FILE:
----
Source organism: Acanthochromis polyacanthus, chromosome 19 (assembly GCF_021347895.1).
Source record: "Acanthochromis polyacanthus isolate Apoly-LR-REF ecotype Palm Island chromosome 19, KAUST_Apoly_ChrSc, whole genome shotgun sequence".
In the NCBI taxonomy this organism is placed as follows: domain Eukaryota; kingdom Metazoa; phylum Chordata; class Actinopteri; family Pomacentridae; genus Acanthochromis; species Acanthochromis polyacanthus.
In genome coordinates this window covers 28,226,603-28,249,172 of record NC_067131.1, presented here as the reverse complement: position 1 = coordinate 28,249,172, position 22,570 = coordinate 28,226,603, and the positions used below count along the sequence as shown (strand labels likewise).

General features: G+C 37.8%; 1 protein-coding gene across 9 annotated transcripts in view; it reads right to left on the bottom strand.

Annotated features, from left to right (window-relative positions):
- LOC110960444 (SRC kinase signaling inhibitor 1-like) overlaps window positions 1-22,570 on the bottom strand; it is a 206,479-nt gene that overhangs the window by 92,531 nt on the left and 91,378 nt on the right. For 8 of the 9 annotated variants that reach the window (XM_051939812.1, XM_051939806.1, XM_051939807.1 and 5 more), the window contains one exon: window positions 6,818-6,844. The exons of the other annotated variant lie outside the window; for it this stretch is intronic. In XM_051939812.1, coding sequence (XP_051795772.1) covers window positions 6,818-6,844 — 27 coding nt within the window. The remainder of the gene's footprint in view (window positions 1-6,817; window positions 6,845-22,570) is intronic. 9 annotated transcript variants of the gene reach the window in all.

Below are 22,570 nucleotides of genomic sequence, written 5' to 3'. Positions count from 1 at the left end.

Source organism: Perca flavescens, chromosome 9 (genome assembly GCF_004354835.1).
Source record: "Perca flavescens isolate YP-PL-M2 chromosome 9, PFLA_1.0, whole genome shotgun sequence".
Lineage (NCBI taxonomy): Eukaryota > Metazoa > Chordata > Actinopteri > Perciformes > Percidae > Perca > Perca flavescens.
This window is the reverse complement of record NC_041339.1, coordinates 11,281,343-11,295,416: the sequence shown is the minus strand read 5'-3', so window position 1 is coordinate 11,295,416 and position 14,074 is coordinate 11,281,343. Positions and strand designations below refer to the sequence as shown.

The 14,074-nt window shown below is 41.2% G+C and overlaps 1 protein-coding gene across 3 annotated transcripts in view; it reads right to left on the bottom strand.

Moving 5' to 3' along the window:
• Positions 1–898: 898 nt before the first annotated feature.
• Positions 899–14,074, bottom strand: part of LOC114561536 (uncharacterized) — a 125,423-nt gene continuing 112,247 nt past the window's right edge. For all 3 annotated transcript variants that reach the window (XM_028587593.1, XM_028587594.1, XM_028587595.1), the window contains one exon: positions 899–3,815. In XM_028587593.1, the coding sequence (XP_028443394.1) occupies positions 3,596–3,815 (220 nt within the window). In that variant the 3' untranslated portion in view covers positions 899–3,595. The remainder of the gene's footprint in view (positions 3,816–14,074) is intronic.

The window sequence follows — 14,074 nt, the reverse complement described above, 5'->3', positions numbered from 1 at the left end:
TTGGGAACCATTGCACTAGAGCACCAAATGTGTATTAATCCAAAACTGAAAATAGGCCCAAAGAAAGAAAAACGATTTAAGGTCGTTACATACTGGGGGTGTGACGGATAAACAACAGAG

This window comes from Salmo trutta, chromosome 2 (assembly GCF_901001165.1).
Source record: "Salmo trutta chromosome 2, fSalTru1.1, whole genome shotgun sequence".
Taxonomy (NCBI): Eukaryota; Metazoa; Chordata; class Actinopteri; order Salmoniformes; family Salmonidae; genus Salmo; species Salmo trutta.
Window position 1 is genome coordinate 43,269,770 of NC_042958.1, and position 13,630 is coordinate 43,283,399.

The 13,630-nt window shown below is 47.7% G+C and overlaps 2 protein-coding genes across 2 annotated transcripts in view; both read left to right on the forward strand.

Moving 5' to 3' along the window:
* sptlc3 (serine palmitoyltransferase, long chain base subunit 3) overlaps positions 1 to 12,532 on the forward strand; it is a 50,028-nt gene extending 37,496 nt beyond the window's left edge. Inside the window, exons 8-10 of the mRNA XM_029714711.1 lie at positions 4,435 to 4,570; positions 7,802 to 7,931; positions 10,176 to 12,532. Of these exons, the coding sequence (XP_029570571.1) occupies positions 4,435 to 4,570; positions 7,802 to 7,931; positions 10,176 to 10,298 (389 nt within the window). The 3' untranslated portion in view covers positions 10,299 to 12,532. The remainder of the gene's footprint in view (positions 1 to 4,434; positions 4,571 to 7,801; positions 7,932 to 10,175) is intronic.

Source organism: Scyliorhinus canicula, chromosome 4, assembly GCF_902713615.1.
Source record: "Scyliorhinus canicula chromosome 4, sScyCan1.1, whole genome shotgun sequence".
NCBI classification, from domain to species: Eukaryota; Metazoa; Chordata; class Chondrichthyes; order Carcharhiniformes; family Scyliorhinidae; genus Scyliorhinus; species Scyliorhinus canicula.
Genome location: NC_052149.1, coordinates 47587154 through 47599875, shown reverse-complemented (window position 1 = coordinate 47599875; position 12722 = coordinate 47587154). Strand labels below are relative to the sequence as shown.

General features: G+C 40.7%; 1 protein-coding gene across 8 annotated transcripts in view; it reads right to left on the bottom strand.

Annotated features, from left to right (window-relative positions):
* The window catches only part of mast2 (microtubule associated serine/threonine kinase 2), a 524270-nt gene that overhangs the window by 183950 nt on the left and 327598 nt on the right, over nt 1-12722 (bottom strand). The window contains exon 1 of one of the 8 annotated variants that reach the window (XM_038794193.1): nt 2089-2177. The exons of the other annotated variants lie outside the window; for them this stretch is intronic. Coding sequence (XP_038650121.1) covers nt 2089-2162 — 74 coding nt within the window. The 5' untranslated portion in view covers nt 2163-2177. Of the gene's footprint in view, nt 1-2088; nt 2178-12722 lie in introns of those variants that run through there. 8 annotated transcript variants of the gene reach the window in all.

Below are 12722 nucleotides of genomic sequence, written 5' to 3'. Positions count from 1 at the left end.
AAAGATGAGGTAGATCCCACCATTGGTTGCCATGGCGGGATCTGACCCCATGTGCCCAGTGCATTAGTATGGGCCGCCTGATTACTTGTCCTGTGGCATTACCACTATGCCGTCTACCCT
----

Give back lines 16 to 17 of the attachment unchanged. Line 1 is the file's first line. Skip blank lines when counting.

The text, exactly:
• Positions 899–14,074, bottom strand: part of LOC114561536 (uncharacterized) — a 125,423-nt gene continuing 112,247 nt past the window's right edge. For all 3 annotated transcript variants that reach the window (XM_028587593.1, XM_028587594.1, XM_028587595.1), the window contains one exon: positions 899–3,815. In XM_028587593.1, the coding sequence (XP_028443394.1) occupies positions 3,596–3,815 (220 nt within the window). In that variant the 3' untranslated portion in view covers positions 899–3,595. The remainder of the gene's footprint in view (positions 3,816–14,074) is intronic.

The window sequence follows — 14,074 nt, the reverse complement described above, 5'->3', positions numbered from 1 at the left end: